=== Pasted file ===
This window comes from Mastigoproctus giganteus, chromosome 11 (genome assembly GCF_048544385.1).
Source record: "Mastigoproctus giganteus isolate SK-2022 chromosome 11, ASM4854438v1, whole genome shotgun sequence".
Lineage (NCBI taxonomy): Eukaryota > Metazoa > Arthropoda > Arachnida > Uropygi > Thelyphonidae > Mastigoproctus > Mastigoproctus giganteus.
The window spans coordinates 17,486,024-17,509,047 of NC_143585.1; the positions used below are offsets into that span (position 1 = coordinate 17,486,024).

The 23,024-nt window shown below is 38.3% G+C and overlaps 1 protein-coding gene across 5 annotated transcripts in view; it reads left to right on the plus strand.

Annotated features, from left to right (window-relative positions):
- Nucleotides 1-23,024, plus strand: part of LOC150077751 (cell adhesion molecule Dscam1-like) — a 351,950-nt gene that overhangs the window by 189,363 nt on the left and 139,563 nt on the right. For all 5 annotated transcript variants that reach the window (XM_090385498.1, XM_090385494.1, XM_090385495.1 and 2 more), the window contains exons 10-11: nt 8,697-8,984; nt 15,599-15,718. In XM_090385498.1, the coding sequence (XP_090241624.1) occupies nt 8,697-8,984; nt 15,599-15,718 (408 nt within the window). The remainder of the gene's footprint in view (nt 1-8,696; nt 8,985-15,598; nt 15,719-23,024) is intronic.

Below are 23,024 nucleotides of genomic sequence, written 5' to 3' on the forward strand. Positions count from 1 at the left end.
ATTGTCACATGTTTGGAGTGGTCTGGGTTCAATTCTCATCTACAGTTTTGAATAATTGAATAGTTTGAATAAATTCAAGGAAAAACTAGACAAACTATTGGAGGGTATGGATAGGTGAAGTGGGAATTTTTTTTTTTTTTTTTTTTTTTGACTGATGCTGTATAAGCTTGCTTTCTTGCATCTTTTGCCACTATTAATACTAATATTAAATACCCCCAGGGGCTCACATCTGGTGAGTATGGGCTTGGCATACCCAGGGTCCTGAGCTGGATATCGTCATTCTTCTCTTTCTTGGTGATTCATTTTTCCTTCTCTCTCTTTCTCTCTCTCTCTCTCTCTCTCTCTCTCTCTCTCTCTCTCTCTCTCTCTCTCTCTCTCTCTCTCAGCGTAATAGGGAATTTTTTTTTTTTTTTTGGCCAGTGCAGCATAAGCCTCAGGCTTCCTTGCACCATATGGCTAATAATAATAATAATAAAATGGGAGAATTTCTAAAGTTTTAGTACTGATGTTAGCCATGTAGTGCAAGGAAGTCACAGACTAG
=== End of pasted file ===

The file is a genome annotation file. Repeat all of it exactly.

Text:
This window comes from Mastigoproctus giganteus, chromosome 11 (genome assembly GCF_048544385.1).
Source record: "Mastigoproctus giganteus isolate SK-2022 chromosome 11, ASM4854438v1, whole genome shotgun sequence".
Lineage (NCBI taxonomy): Eukaryota > Metazoa > Arthropoda > Arachnida > Uropygi > Thelyphonidae > Mastigoproctus > Mastigoproctus giganteus.
The window spans coordinates 17,486,024-17,509,047 of NC_143585.1; the positions used below are offsets into that span (position 1 = coordinate 17,486,024).

The 23,024-nt window shown below is 38.3% G+C and overlaps 1 protein-coding gene across 5 annotated transcripts in view; it reads left to right on the plus strand.

Annotated features, from left to right (window-relative positions):
- Nucleotides 1-23,024, plus strand: part of LOC150077751 (cell adhesion molecule Dscam1-like) — a 351,950-nt gene that overhangs the window by 189,363 nt on the left and 139,563 nt on the right. For all 5 annotated transcript variants that reach the window (XM_090385498.1, XM_090385494.1, XM_090385495.1 and 2 more), the window contains exons 10-11: nt 8,697-8,984; nt 15,599-15,718. In XM_090385498.1, the coding sequence (XP_090241624.1) occupies nt 8,697-8,984; nt 15,599-15,718 (408 nt within the window). The remainder of the gene's footprint in view (nt 1-8,696; nt 8,985-15,598; nt 15,719-23,024) is intronic.

Below are 23,024 nucleotides of genomic sequence, written 5' to 3' on the forward strand. Positions count from 1 at the left end.
ATTGTCACATGTTTGGAGTGGTCTGGGTTCAATTCTCATCTACAGTTTTGAATAATTGAATAGTTTGAATAAATTCAAGGAAAAACTAGACAAACTATTGGAGGGTATGGATAGGTGAAGTGGGAATTTTTTTTTTTTTTTTTTTTTTTGACTGATGCTGTATAAGCTTGCTTTCTTGCATCTTTTGCCACTATTAATACTAATATTAAATACCCCCAGGGGCTCACATCTGGTGAGTATGGGCTTGGCATACCCAGGGTCCTGAGCTGGATATCGTCATTCTTCTCTTTCTTGGTGATTCATTTTTCCTTCTCTCTCTTTCTCTCTCTCTCTCTCTCTCTCTCTCTCTCTCTCTCTCTCTCTCTCTCTCTCTCTCTCTCTCTCAGCGTAATAGGGAATTTTTTTTTTTTTTTTGGCCAGTGCAGCATAAGCCTCAGGCTTCCTTGCACCATATGGCTAATAATAATAATAATAAAATGGGAGAATTTCTAAAGTTTTAGTACTGATGTTAGCCATGTAGTGCAAGGAAGTCACAGACTAG